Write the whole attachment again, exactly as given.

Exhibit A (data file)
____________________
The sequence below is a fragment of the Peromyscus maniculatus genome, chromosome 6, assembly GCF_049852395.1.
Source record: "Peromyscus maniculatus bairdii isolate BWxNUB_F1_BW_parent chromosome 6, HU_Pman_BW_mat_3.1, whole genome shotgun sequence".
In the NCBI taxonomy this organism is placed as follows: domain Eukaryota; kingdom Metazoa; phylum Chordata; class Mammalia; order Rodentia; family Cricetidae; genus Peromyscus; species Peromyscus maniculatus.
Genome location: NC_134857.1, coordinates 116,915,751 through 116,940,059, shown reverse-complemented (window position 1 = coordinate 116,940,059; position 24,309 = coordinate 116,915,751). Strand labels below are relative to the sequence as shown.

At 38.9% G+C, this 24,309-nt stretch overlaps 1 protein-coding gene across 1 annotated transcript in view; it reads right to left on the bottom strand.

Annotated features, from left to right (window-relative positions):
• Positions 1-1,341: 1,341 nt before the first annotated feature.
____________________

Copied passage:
The sequence below is a fragment of the Peromyscus maniculatus genome, chromosome 6, assembly GCF_049852395.1.
Source record: "Peromyscus maniculatus bairdii isolate BWxNUB_F1_BW_parent chromosome 6, HU_Pman_BW_mat_3.1, whole genome shotgun sequence".
In the NCBI taxonomy this organism is placed as follows: domain Eukaryota; kingdom Metazoa; phylum Chordata; class Mammalia; order Rodentia; family Cricetidae; genus Peromyscus; species Peromyscus maniculatus.
Genome location: NC_134857.1, coordinates 116,915,751 through 116,940,059, shown reverse-complemented (window position 1 = coordinate 116,940,059; position 24,309 = coordinate 116,915,751). Strand labels below are relative to the sequence as shown.

At 38.9% G+C, this 24,309-nt stretch overlaps 1 protein-coding gene across 1 annotated transcript in view; it reads right to left on the bottom strand.

Annotated features, from left to right (window-relative positions):
• Positions 1-1,341: 1,341 nt before the first annotated feature.